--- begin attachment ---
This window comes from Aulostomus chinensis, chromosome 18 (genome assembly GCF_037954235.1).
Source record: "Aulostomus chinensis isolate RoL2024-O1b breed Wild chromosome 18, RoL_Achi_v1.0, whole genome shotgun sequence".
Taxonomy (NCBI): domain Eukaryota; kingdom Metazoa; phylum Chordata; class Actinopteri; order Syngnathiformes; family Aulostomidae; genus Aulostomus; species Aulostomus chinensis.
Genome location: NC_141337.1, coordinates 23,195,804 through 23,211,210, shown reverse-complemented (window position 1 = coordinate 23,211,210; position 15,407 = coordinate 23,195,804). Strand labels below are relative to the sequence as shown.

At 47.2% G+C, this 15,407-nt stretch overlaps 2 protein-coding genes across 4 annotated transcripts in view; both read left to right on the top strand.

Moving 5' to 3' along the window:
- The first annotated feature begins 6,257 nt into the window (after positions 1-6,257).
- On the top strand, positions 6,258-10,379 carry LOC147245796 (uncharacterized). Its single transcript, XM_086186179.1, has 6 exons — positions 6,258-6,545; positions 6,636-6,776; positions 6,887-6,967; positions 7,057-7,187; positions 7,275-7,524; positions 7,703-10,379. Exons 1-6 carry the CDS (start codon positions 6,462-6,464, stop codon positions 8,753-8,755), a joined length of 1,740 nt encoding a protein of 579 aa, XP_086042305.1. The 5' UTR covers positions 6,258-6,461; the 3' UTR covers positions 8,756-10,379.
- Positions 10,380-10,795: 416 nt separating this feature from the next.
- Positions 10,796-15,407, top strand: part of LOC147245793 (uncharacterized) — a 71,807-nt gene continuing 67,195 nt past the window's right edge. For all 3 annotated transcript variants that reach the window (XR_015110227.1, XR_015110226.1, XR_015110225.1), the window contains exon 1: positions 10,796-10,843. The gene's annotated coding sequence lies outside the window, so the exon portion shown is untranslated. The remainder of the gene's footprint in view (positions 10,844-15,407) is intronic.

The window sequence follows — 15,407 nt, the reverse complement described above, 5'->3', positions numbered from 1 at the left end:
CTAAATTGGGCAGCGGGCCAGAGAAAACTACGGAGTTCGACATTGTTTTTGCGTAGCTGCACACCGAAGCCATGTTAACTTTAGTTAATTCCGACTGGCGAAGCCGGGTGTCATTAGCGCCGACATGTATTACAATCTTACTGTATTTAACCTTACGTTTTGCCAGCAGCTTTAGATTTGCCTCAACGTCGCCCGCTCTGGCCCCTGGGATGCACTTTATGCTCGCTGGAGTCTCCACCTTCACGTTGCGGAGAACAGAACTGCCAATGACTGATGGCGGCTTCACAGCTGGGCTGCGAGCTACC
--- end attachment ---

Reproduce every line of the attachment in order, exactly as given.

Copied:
This window comes from Aulostomus chinensis, chromosome 18 (genome assembly GCF_037954235.1).
Source record: "Aulostomus chinensis isolate RoL2024-O1b breed Wild chromosome 18, RoL_Achi_v1.0, whole genome shotgun sequence".
Taxonomy (NCBI): domain Eukaryota; kingdom Metazoa; phylum Chordata; class Actinopteri; order Syngnathiformes; family Aulostomidae; genus Aulostomus; species Aulostomus chinensis.
Genome location: NC_141337.1, coordinates 23,195,804 through 23,211,210, shown reverse-complemented (window position 1 = coordinate 23,211,210; position 15,407 = coordinate 23,195,804). Strand labels below are relative to the sequence as shown.

At 47.2% G+C, this 15,407-nt stretch overlaps 2 protein-coding genes across 4 annotated transcripts in view; both read left to right on the top strand.

Moving 5' to 3' along the window:
- The first annotated feature begins 6,257 nt into the window (after positions 1-6,257).
- On the top strand, positions 6,258-10,379 carry LOC147245796 (uncharacterized). Its single transcript, XM_086186179.1, has 6 exons — positions 6,258-6,545; positions 6,636-6,776; positions 6,887-6,967; positions 7,057-7,187; positions 7,275-7,524; positions 7,703-10,379. Exons 1-6 carry the CDS (start codon positions 6,462-6,464, stop codon positions 8,753-8,755), a joined length of 1,740 nt encoding a protein of 579 aa, XP_086042305.1. The 5' UTR covers positions 6,258-6,461; the 3' UTR covers positions 8,756-10,379.
- Positions 10,380-10,795: 416 nt separating this feature from the next.
- Positions 10,796-15,407, top strand: part of LOC147245793 (uncharacterized) — a 71,807-nt gene continuing 67,195 nt past the window's right edge. For all 3 annotated transcript variants that reach the window (XR_015110227.1, XR_015110226.1, XR_015110225.1), the window contains exon 1: positions 10,796-10,843. The gene's annotated coding sequence lies outside the window, so the exon portion shown is untranslated. The remainder of the gene's footprint in view (positions 10,844-15,407) is intronic.

The window sequence follows — 15,407 nt, the reverse complement described above, 5'->3', positions numbered from 1 at the left end:
CTAAATTGGGCAGCGGGCCAGAGAAAACTACGGAGTTCGACATTGTTTTTGCGTAGCTGCACACCGAAGCCATGTTAACTTTAGTTAATTCCGACTGGCGAAGCCGGGTGTCATTAGCGCCGACATGTATTACAATCTTACTGTATTTAACCTTACGTTTTGCCAGCAGCTTTAGATTTGCCTCAACGTCGCCCGCTCTGGCCCCTGGGATGCACTTTATGCTCGCTGGAGTCTCCACCTTCACGTTGCGGAGAACAGAACTGCCAATGACTGATGGCGGCTTCACAGCTGGGCTGCGAGCTACC